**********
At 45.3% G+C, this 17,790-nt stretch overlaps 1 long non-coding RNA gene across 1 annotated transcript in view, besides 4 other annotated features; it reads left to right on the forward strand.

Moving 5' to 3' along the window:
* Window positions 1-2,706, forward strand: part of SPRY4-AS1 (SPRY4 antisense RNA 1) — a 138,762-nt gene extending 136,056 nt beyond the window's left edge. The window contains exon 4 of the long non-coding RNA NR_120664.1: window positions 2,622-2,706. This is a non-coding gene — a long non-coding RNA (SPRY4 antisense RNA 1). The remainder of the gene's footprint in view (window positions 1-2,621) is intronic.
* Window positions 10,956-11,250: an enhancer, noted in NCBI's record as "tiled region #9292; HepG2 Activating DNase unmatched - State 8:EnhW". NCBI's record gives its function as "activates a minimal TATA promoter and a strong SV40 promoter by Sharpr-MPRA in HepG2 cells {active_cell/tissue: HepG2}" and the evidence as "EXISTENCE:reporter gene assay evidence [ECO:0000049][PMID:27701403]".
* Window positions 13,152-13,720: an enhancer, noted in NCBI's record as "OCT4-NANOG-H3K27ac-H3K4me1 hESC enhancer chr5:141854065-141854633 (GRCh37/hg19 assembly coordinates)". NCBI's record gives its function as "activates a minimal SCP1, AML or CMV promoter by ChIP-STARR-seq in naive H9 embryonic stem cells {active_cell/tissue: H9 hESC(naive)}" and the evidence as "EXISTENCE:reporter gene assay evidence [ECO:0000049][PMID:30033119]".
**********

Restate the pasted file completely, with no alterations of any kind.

At 45.3% G+C, this 17,790-nt stretch overlaps 1 long non-coding RNA gene across 1 annotated transcript in view, besides 4 other annotated features; it reads left to right on the forward strand.

Moving 5' to 3' along the window:
* Window positions 1-2,706, forward strand: part of SPRY4-AS1 (SPRY4 antisense RNA 1) — a 138,762-nt gene extending 136,056 nt beyond the window's left edge. The window contains exon 4 of the long non-coding RNA NR_120664.1: window positions 2,622-2,706. This is a non-coding gene — a long non-coding RNA (SPRY4 antisense RNA 1). The remainder of the gene's footprint in view (window positions 1-2,621) is intronic.
* Window positions 10,956-11,250: an enhancer, noted in NCBI's record as "tiled region #9292; HepG2 Activating DNase unmatched - State 8:EnhW". NCBI's record gives its function as "activates a minimal TATA promoter and a strong SV40 promoter by Sharpr-MPRA in HepG2 cells {active_cell/tissue: HepG2}" and the evidence as "EXISTENCE:reporter gene assay evidence [ECO:0000049][PMID:27701403]".
* Window positions 13,152-13,720: an enhancer, noted in NCBI's record as "OCT4-NANOG-H3K27ac-H3K4me1 hESC enhancer chr5:141854065-141854633 (GRCh37/hg19 assembly coordinates)". NCBI's record gives its function as "activates a minimal SCP1, AML or CMV promoter by ChIP-STARR-seq in naive H9 embryonic stem cells {active_cell/tissue: H9 hESC(naive)}" and the evidence as "EXISTENCE:reporter gene assay evidence [ECO:0000049][PMID:30033119]".